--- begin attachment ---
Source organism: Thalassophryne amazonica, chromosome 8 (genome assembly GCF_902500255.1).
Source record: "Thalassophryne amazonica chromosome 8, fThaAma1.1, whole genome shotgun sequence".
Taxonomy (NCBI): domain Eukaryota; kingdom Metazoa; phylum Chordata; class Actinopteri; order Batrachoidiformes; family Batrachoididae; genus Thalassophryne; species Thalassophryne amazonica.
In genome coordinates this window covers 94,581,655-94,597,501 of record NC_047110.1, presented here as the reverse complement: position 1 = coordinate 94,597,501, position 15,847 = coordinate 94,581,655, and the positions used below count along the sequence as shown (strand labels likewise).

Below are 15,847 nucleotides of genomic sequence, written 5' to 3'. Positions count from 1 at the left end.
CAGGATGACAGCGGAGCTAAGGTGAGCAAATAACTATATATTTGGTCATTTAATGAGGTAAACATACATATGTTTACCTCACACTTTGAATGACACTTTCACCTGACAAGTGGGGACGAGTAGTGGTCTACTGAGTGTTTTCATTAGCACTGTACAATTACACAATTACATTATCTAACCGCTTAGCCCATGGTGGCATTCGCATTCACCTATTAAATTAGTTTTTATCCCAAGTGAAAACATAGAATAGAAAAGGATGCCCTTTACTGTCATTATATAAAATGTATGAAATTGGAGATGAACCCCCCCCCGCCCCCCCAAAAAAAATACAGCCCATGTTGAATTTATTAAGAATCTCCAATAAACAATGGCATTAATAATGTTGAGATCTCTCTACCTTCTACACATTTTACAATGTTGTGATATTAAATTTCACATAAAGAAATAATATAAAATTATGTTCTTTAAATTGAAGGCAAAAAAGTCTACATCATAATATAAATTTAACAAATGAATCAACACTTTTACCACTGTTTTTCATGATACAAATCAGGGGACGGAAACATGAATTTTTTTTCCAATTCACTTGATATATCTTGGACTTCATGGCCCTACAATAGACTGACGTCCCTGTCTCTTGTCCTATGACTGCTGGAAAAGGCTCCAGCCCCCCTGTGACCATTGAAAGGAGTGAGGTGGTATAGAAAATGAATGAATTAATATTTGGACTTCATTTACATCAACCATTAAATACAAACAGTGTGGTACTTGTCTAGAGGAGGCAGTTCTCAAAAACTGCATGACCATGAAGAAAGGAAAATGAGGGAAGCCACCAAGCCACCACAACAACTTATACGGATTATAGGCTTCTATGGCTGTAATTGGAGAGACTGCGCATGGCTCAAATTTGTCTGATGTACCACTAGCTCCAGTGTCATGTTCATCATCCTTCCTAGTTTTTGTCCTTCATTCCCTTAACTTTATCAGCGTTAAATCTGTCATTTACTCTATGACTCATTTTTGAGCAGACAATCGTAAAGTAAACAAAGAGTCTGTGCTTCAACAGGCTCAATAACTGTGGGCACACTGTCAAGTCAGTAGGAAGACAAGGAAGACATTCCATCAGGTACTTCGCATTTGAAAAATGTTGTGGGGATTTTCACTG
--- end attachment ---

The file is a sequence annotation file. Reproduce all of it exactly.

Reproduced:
Source organism: Thalassophryne amazonica, chromosome 8 (genome assembly GCF_902500255.1).
Source record: "Thalassophryne amazonica chromosome 8, fThaAma1.1, whole genome shotgun sequence".
Taxonomy (NCBI): domain Eukaryota; kingdom Metazoa; phylum Chordata; class Actinopteri; order Batrachoidiformes; family Batrachoididae; genus Thalassophryne; species Thalassophryne amazonica.
In genome coordinates this window covers 94,581,655-94,597,501 of record NC_047110.1, presented here as the reverse complement: position 1 = coordinate 94,597,501, position 15,847 = coordinate 94,581,655, and the positions used below count along the sequence as shown (strand labels likewise).

Below are 15,847 nucleotides of genomic sequence, written 5' to 3'. Positions count from 1 at the left end.
CAGGATGACAGCGGAGCTAAGGTGAGCAAATAACTATATATTTGGTCATTTAATGAGGTAAACATACATATGTTTACCTCACACTTTGAATGACACTTTCACCTGACAAGTGGGGACGAGTAGTGGTCTACTGAGTGTTTTCATTAGCACTGTACAATTACACAATTACATTATCTAACCGCTTAGCCCATGGTGGCATTCGCATTCACCTATTAAATTAGTTTTTATCCCAAGTGAAAACATAGAATAGAAAAGGATGCCCTTTACTGTCATTATATAAAATGTATGAAATTGGAGATGAACCCCCCCCCGCCCCCCCAAAAAAAATACAGCCCATGTTGAATTTATTAAGAATCTCCAATAAACAATGGCATTAATAATGTTGAGATCTCTCTACCTTCTACACATTTTACAATGTTGTGATATTAAATTTCACATAAAGAAATAATATAAAATTATGTTCTTTAAATTGAAGGCAAAAAAGTCTACATCATAATATAAATTTAACAAATGAATCAACACTTTTACCACTGTTTTTCATGATACAAATCAGGGGACGGAAACATGAATTTTTTTTCCAATTCACTTGATATATCTTGGACTTCATGGCCCTACAATAGACTGACGTCCCTGTCTCTTGTCCTATGACTGCTGGAAAAGGCTCCAGCCCCCCTGTGACCATTGAAAGGAGTGAGGTGGTATAGAAAATGAATGAATTAATATTTGGACTTCATTTACATCAACCATTAAATACAAACAGTGTGGTACTTGTCTAGAGGAGGCAGTTCTCAAAAACTGCATGACCATGAAGAAAGGAAAATGAGGGAAGCCACCAAGCCACCACAACAACTTATACGGATTATAGGCTTCTATGGCTGTAATTGGAGAGACTGCGCATGGCTCAAATTTGTCTGATGTACCACTAGCTCCAGTGTCATGTTCATCATCCTTCCTAGTTTTTGTCCTTCATTCCCTTAACTTTATCAGCGTTAAATCTGTCATTTACTCTATGACTCATTTTTGAGCAGACAATCGTAAAGTAAACAAAGAGTCTGTGCTTCAACAGGCTCAATAACTGTGGGCACACTGTCAAGTCAGTAGGAAGACAAGGAAGACATTCCATCAGGTACTTCGCATTTGAAAAATGTTGTGGGGATTTTCACTG